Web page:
En EspaŅol

Q. Who is Mr. Smarty Plants?

A: There are those who suspect Wildflower Center volunteers are the culpable and capable culprits. Yet, others think staff members play some, albeit small, role. You can torture us with your plant questions, but we will never reveal the Green Guru's secret identity.

Help us grow by giving to the Plant Database Fund or by becoming a member

Did you know you can access the Native Plant Information Network with your web-enabled smartphone?

Share

Ask Mr. Smarty Plants

Ask Mr. Smarty Plants is a free service provided by the staff and volunteers at the Lady Bird Johnson Wildflower Center.

Search Smarty Plants
    
 
See a list of all Smarty Plants questions
Can't find the answer in our existing FAQs, submit a question to Mr. Smarty Plants.
Need help with plant identification, visit the plant identification page.
 
rate this answer
Not Yet Rated

Wednesday - May 27, 2009

From: Olathe, KS
Region: Midwest
Topic: Non-Natives
Title: Are non-natives, Dappled willow and Kousa dogwood, toxic to horses?
Answered by: Nan Hampton

QUESTION:

Are dappled willow trees/bushes or kousa dogwood trees toxic to horses?

ANSWER:

First of all, our focus and expertise here at the Lady Bird Johnson Wildflower Center are with plants native to North America.  Neither Salix integra 'Hakuro-Nishiki' (Dappled willow) nor  Cornus kousa (Kousa dogwood) are North American natives; both are Asian natives.  Nevertheless, Mr. Smarty Plants can guide you to several toxic plant databases—some specific for horses and some general—that you can use to find out if your plants are toxic to horses. A quick search in the four last databases on the list below (the general ones) did not show either of the species above, nor were there any entries at all under the two genera (Salix or Cornus).  You should search through the horse toxic plant databases for both plants and keep these databases in mind when you have questions about other plants.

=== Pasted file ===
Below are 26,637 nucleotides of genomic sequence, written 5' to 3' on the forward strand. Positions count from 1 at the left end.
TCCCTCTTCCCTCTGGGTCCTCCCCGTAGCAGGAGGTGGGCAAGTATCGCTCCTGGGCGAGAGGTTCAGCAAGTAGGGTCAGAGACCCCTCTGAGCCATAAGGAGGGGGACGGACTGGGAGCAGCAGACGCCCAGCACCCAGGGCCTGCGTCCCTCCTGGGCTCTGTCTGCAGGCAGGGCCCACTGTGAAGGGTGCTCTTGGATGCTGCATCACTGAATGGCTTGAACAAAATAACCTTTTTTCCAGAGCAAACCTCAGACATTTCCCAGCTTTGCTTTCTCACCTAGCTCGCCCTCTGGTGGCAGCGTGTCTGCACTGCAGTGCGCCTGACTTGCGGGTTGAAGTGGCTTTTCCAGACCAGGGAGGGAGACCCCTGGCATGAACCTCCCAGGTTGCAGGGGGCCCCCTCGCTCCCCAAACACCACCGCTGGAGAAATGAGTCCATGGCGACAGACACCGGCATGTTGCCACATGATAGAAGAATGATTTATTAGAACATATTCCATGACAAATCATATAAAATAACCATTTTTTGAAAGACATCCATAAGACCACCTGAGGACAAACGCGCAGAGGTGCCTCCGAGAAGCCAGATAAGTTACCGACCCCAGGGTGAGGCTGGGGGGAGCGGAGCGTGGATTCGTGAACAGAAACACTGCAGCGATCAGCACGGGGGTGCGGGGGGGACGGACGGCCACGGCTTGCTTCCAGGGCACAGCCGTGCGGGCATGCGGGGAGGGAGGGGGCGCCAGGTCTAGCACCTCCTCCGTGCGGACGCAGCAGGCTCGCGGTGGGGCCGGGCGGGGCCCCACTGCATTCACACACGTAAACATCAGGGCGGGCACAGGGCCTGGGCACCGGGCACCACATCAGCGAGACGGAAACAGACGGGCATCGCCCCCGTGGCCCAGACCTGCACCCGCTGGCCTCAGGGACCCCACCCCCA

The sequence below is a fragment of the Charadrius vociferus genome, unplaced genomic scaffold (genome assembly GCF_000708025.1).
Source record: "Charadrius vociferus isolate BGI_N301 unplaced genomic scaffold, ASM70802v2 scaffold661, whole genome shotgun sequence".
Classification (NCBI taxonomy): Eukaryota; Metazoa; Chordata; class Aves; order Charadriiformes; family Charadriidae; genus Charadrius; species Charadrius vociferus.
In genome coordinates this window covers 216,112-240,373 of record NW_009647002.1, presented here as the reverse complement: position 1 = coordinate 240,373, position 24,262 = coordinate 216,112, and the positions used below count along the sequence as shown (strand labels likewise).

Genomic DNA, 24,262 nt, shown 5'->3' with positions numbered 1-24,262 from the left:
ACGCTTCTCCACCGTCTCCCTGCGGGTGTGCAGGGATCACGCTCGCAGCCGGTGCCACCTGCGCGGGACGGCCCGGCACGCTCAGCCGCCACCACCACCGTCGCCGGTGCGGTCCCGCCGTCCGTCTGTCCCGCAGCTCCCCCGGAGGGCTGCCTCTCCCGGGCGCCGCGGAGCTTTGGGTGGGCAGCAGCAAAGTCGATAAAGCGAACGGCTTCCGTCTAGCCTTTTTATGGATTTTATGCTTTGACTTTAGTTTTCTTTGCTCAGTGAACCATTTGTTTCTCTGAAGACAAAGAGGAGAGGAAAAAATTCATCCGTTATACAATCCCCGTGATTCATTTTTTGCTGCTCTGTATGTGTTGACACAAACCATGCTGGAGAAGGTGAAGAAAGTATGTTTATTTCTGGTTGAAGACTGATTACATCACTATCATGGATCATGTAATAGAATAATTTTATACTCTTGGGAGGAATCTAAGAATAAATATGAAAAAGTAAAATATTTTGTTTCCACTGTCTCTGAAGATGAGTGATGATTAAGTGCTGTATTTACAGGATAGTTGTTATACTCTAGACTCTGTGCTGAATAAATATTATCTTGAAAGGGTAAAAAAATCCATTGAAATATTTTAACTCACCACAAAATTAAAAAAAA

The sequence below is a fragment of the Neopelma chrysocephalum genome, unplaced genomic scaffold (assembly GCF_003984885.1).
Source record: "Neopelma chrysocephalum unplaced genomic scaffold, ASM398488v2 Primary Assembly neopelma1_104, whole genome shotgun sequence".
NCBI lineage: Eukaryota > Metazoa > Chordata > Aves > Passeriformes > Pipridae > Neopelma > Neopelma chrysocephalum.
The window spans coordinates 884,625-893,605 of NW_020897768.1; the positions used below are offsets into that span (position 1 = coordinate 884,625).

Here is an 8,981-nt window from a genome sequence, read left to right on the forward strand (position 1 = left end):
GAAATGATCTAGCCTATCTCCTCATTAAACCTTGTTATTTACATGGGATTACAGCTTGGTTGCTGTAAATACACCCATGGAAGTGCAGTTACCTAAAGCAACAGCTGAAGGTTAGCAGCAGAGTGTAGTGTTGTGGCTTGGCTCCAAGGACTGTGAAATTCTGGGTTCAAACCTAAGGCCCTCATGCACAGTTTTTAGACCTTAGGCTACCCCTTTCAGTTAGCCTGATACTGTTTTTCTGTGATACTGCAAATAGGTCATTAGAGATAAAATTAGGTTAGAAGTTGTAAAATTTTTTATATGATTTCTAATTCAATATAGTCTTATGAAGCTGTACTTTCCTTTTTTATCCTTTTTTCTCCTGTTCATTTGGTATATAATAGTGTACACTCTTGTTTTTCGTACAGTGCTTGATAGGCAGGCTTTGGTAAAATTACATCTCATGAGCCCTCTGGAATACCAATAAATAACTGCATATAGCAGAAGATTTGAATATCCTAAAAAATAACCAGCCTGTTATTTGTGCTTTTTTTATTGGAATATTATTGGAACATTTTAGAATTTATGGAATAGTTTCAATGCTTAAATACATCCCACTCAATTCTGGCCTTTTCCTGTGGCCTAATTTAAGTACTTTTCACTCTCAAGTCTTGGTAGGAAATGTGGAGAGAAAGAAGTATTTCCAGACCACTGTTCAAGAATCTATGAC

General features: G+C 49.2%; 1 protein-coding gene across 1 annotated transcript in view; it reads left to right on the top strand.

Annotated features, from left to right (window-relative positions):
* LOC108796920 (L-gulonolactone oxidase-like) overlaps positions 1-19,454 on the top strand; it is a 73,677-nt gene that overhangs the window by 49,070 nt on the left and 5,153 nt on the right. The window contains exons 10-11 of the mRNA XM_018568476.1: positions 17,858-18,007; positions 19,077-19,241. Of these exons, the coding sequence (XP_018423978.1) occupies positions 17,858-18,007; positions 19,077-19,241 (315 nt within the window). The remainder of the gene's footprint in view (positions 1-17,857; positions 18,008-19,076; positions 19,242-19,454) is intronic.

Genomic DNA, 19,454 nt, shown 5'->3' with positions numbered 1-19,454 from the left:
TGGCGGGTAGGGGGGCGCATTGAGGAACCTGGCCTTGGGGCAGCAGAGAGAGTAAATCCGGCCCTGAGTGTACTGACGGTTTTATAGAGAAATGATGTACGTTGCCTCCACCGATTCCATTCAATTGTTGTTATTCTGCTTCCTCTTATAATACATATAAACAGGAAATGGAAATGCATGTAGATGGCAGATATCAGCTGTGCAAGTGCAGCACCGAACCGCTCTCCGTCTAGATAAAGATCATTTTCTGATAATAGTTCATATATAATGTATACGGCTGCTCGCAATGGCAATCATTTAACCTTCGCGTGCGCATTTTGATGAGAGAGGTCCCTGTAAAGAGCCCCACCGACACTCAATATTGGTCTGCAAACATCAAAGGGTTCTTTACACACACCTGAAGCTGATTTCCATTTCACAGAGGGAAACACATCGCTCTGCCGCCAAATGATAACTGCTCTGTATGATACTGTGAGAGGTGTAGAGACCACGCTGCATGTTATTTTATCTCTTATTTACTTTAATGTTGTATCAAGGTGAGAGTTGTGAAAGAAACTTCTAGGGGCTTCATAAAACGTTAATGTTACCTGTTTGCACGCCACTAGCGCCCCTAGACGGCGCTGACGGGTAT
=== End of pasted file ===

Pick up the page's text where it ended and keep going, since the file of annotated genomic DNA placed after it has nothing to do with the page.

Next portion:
10 Most Poisonous Plants for Horses from EquiSearch.com

Poisonous Plants from Trailblazer Magazine

Toxic Plants: Horses from the ASPCA

Horse Nutrition: Poisonous Plants from Ohio State University

Poisonous Plants of North Carolina

Cornell University Plants Poisonous to Livestock

Texas Toxic Plant Database

University of Pennsylvania Poisonous Plants

 

More Non-Natives Questions

Damage to non-native peach trees in Austin
January 02, 2010 - I have 3 peach trees, different varieties. In the past years it has just produced worm-eaten fruit, most of which falls to the ground before ripening. Can these trees be treated for a better crop th...
view the full question and answer

Locations where non-native Mimosa trees grow
May 23, 2005 - Where do mimos trees grow?
view the full question and answer

Distribution vs. Native Distribution in NPIN?
September 27, 2013 - I'm a Habitat Steward in Austin and conducting a native plant swap tomorrow, 9/28/13. I need to be able to tell people who come whether their plant is native or not. I want to use your smart phone ...
view the full question and answer

Freeze damage to non-native Sago Palms in Austin
May 03, 2010 - Due to the unusually cold winter in Austin my sago palms fronds froze. I have not removed the dead fronds should I? If only the fronds froze when will new fronds start to grow?
view the full question and answer

Non-native, invasive Asiatic Jasmine from Austin
October 25, 2012 - Is Trachelospermum asiaticum considered a native texas plant? Is there an example growing at the Center that can be viewed?
view the full question and answer

Smarty Plants's Facebook profile Support the Wildflower Center by Donating Online or Becoming a Member today.

Mr. Smarty Plants wants you to be his Facebook friend. Click the Facebook icon to add yourself to Mr. Smarty Plants list of friends.
E-NEWSLETTER | BECOME A MEMBER | DONATE NOW | MEDIA | SITEMAP
© 2014 Lady Bird Johnson Wildflower Center